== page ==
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Community and Q&A

Polystyrene over vapor barrier?

dfiler2 | Posted in Energy Efficiency and Durability on

I’m in the process of finishing the inside of my new pole building….
Currently, between the 8′ on center columns there is batt insulation installed with a vapor barrier to the inside of the space, then metal panel from the floor up 4′, open space up the next 8′ (that will be covered with 3/4″ MDO) with horizontal nailers spaced 16″ apart, then the next 4′ up to the ceiling is covered with metal panel.

I’m thinking about adding 1-1/2″ pink foam board between the nailers on the outside of the vapor barrier.

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  1. Expert Member
    Dana Dorsett | | #1

    The vapor permeance of 1.5" pink board is about 0.6-0.8 perms, which is a bit on the tight side, but still OK as long as there is still ventilation space between the foam and siding. Unfaced 1.5" EPS would have about twice the drying capacity.

    Even though you wrote "... between the nailers on the outside of the vapor barrier..." it sounds like you're actually putting the foam on the interior side of the vapor barrier? If that's the case- the foam is on the interior side of the assembly, you'll get somewhat better performance out of 1.5" of foil-faced polyiso than you would out of pink board, and the cost may even be cheaper.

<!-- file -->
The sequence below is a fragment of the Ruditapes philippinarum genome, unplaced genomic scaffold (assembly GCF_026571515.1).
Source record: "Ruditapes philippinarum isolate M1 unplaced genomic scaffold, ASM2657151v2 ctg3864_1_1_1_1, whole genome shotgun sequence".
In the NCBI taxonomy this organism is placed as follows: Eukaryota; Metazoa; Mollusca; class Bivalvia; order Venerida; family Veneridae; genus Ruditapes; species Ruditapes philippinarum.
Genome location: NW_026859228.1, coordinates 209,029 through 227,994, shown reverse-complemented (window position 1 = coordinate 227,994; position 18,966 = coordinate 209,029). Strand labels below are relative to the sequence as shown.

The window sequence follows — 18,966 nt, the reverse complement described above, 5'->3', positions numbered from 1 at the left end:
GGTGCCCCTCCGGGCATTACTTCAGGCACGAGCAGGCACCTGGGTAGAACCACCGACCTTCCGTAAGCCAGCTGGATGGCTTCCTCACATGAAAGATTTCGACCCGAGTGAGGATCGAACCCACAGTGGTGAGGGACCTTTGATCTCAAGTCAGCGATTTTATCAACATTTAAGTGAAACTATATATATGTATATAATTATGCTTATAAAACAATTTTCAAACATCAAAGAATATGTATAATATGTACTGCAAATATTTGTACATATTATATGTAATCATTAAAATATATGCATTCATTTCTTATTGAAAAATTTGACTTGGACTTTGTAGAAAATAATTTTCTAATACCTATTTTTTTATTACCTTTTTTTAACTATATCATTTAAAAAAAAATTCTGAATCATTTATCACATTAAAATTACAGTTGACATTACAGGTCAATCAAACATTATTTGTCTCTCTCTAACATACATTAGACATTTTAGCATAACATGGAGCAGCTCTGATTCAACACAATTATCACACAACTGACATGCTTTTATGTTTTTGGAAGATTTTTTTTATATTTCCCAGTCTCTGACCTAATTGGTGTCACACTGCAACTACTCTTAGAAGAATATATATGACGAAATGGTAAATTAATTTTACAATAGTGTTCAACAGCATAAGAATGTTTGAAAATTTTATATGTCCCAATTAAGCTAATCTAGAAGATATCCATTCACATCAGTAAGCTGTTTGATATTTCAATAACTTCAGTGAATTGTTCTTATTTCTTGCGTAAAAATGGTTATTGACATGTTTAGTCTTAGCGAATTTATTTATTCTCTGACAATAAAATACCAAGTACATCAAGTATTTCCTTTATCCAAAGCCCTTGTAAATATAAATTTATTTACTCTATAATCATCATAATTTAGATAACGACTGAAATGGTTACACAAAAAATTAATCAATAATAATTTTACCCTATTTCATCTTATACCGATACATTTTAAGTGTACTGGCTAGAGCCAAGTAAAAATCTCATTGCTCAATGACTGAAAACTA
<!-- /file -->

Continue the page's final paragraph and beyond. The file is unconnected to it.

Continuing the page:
2. wjrobinson | | #2

    No plans?
    No permit of said plans that must be followed or amended?
    No builder with appropriate knowledge?

    How can someone post in the middle of building a project the need for specifications?

    I have never ever started a project that needed plans and permits like how people post here at GBA.

    I don't get it, someone clue me in. I must be stupid.

  3. GBA Editor
    Martin Holladay | | #3

    I agree with Dana that your description is confusing. Do you plan to install the rigid foam on the interior side of the polyethylene vapor barrier, or on the exterior side?

    We don't know your location or climate zone, so it's hard to provide advice. In general, this type of building definitely needs a good air barrier as part of the wall system -- but in most climate zones, it doesn't need a polyethylene vapor barrier.

  4. GBA Editor
    Martin Holladay | | #4

    I'm happy to explain things to help you with your confusion. By now, AJ, you should know that there are many regions in the U.S. where there are no building codes and no need for building permits. I live in such a region.

    One reason that some jobs don't have a builder is that owners do the work themselves.

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